• You are eligible to buy the same item only once in a four-month period. We use the registration system to track this for you so you don't have to.
  • Only one gift certificate from the same business PER HOUSEHOLD is allowed in each four-month period. We do not have a way to automatically track duplicate purchases within a household; however, if we notice such a purchase, we reserve the right to cancel the purchase and refund the purchase money. Each individual buyer must use his or her own PayPal account for purchases. It's important that participating businesses not be asked to redeem multiple gift certificates from the same person/family at the same time.
  • Gift certificates should be used within 30 days of receipt.
  • Problems, questions, concerns about the Deal of the Day? Email Billie Owens:   [email protected]
September 14, 2020 - 5:44am
posted by Howard B. Owens in crime, bergen, news.

A possible robbery is reported at the Bergen C-Store, which is near the intersection of Route 33 and Route 19 in Bergen.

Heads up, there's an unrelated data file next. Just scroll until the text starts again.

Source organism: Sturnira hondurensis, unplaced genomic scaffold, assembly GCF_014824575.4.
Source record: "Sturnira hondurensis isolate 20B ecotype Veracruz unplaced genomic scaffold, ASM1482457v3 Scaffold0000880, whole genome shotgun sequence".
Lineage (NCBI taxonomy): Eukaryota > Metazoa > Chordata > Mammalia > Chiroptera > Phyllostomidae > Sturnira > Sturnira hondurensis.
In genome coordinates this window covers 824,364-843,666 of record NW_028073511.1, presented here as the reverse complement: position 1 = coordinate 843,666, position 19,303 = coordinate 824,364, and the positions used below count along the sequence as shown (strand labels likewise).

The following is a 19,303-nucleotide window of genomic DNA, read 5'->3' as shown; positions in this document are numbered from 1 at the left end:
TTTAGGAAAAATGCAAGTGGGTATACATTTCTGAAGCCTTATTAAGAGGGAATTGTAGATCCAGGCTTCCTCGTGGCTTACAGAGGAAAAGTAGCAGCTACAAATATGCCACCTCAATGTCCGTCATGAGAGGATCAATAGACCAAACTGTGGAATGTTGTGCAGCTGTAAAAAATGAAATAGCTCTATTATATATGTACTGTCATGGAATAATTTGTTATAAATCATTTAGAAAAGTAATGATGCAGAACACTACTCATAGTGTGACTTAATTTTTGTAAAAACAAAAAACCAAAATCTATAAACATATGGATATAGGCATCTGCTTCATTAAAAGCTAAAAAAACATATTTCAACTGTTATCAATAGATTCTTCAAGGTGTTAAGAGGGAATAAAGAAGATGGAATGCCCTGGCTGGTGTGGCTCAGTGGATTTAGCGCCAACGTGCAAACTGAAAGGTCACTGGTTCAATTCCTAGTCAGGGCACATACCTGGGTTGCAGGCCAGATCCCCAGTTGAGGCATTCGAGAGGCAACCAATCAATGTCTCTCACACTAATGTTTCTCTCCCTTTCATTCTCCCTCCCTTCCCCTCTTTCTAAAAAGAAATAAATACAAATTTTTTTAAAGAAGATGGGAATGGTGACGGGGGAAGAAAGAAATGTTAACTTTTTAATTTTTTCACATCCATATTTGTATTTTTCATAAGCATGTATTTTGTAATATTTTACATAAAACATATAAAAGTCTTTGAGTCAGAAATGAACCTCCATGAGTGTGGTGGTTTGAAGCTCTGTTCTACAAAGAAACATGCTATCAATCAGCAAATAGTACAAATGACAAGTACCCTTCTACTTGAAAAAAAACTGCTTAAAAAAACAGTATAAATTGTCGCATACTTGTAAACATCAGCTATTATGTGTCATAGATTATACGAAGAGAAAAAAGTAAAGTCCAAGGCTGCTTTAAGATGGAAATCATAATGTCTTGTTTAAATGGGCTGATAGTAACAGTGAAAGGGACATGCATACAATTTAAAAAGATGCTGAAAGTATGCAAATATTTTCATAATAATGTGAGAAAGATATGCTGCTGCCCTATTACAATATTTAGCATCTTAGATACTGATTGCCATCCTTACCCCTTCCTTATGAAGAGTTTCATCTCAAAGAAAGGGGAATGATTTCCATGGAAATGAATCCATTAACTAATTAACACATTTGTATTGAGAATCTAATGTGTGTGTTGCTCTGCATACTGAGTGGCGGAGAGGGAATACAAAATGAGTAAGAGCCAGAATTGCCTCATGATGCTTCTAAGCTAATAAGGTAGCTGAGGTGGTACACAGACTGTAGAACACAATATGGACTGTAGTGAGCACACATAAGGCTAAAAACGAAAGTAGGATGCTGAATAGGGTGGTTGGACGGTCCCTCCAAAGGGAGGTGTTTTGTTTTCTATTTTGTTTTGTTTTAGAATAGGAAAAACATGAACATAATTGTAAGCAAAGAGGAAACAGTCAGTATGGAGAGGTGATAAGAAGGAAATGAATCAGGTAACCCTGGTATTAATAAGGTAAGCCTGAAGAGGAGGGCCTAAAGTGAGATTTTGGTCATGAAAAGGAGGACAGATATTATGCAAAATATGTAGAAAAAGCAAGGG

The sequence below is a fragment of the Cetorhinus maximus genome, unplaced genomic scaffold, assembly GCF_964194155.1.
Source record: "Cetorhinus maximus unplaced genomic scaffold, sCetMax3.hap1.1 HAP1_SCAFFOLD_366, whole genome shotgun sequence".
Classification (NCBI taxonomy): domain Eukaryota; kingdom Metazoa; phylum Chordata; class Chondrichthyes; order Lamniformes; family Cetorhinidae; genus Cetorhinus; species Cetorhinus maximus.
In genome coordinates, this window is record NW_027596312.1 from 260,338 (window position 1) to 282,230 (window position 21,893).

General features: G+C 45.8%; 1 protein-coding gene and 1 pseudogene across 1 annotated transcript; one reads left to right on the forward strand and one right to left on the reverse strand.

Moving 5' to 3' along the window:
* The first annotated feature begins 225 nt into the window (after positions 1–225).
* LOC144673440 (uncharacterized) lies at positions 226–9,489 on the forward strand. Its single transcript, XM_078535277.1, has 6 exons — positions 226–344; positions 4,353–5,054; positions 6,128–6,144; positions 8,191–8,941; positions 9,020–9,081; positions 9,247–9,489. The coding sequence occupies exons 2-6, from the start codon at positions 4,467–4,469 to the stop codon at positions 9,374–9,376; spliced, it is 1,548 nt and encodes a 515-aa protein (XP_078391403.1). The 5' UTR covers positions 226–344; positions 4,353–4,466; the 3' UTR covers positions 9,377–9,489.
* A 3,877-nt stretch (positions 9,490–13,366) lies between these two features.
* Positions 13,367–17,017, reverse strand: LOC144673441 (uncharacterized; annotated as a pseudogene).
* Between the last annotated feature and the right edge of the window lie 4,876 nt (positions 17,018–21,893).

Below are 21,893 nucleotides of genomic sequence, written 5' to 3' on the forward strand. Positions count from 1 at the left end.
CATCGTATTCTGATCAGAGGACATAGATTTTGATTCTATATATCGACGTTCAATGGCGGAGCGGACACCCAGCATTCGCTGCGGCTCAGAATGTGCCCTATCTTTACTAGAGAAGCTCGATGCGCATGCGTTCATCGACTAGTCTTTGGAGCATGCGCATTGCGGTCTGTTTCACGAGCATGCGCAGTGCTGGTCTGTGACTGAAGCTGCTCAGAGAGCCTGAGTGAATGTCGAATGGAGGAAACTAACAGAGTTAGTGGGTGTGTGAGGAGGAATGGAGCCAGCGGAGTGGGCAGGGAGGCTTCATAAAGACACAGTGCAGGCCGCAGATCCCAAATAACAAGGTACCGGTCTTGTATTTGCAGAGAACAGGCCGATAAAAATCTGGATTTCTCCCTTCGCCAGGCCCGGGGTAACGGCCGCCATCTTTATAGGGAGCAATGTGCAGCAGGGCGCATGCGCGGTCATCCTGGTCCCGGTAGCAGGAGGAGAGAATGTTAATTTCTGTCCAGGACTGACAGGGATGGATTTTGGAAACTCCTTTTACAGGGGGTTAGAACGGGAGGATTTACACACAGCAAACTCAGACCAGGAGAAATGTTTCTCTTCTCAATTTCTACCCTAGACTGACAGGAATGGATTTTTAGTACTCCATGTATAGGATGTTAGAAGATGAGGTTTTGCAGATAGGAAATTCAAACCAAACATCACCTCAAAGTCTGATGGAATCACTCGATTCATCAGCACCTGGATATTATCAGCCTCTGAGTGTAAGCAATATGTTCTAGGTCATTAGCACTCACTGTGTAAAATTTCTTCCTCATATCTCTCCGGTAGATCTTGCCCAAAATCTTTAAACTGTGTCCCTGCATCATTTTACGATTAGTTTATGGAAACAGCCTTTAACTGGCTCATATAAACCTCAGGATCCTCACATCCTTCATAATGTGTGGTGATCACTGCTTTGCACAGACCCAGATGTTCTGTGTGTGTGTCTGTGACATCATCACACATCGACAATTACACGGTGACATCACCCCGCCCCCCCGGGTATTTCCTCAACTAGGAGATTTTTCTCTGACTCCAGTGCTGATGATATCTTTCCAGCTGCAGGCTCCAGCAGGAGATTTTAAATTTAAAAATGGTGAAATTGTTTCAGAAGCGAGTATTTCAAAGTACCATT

Law enforcement patrols are looking for a blue or black Hyundai or Kia occupied by two black males.

UPDATE 5:50 a.m.: A deputy on scene reports this was shoplifting, not a robbery.

September 13, 2020 - 3:12pm
posted by Howard B. Owens in elba, news, Elba Betterment Committee, music, arts, entertainment.


The Old Hippies and What About Jane teamed up Saturday for an evening of memorable music as part of a summer concert series sponsored by the Elba Betterment Committee in the Elba Village Park.

Food venders included Dubby's Wood Fired Pizza (pictured below), Los Compadres, Lori's Delectable Edibles (desserts), and Bubble Tea.

The final concert of the season will be Wednesday featuring the Corfu Pembroke Community Band in an All-American-themed evening that will include the Betterment Committee hot dogs and hamburgs and serving Mom's apple pie. And, of course, there will be ice cream. Showtime is 7 p.m.

Photos by Kelly Dudley. 






September 13, 2020 - 2:49pm
posted by Howard B. Owens in outdoors, birds, animals, batavia, news.


Jason Smith shared this photo of a male cardinal feeding a female cardinal in the backyard of his Batavia home.

September 13, 2020 - 8:00am
posted by David Reilly in news, batavia, history, education, nostalgia, covid-19, St. Mary's School.